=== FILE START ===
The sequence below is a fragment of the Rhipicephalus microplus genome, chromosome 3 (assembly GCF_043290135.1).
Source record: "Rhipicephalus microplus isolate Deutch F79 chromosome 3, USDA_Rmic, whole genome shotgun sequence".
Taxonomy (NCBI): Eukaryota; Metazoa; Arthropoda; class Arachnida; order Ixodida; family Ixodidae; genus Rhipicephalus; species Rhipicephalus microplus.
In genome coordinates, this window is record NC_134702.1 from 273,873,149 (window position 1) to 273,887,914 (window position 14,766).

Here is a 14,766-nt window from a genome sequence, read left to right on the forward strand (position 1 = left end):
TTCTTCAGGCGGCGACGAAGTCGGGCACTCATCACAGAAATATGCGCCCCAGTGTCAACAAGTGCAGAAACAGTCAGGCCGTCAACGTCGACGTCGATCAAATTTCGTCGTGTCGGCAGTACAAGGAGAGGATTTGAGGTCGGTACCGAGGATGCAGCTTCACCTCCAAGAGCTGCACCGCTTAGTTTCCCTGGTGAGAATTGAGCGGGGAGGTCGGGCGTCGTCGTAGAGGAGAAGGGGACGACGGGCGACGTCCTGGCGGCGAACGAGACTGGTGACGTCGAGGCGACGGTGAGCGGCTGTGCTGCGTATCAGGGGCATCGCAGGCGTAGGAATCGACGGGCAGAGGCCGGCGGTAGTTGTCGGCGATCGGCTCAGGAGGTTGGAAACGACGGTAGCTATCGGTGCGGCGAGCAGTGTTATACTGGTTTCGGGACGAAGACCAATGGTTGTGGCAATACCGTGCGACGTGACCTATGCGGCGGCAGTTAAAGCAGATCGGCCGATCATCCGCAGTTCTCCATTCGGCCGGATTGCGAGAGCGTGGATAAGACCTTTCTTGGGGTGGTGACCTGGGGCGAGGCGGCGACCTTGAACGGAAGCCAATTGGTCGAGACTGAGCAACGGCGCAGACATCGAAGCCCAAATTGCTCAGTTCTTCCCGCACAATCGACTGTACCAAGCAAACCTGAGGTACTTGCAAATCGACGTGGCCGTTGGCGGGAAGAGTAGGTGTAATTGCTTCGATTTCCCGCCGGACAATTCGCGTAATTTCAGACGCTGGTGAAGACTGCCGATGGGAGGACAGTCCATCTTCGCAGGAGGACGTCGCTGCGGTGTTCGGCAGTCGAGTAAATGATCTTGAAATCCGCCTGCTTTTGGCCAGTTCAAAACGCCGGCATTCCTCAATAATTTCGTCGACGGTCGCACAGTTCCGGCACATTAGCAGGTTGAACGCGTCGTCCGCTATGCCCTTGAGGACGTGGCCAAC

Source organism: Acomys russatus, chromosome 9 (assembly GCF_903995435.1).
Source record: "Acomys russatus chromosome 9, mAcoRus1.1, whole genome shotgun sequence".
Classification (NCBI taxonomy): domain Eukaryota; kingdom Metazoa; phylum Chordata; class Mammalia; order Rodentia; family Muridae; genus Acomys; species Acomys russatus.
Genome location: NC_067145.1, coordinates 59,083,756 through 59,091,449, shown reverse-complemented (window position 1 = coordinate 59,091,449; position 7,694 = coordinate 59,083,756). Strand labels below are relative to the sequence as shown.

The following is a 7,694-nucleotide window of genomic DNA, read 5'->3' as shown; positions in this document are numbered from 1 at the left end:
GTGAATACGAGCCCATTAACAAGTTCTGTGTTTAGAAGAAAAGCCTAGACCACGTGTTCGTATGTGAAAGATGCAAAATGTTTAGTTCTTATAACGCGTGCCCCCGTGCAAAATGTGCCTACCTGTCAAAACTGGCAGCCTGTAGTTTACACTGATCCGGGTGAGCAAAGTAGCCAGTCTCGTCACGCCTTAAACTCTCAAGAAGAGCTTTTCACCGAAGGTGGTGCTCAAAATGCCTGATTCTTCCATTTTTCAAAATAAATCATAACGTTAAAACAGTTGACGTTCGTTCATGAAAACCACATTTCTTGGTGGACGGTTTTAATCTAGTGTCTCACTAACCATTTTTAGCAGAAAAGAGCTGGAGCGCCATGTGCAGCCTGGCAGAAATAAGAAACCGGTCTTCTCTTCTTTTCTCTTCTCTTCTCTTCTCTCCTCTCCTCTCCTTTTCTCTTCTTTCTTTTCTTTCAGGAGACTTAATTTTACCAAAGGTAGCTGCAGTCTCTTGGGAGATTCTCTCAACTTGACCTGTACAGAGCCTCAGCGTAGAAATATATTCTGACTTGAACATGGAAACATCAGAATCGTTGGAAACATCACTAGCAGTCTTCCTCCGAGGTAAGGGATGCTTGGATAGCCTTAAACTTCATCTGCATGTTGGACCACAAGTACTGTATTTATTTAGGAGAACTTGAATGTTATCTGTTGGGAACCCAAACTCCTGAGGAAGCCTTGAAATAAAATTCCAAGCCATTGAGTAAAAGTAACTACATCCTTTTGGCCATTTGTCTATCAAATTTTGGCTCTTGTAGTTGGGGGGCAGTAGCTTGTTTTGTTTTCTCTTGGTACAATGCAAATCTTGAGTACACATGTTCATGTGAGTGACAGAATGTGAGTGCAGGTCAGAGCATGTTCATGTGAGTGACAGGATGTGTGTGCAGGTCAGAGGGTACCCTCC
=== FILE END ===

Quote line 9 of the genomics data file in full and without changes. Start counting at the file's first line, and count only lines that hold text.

Classification (NCBI taxonomy): domain Eukaryota; kingdom Metazoa; phylum Chordata; class Mammalia; order Rodentia; family Muridae; genus Acomys; species Acomys russatus.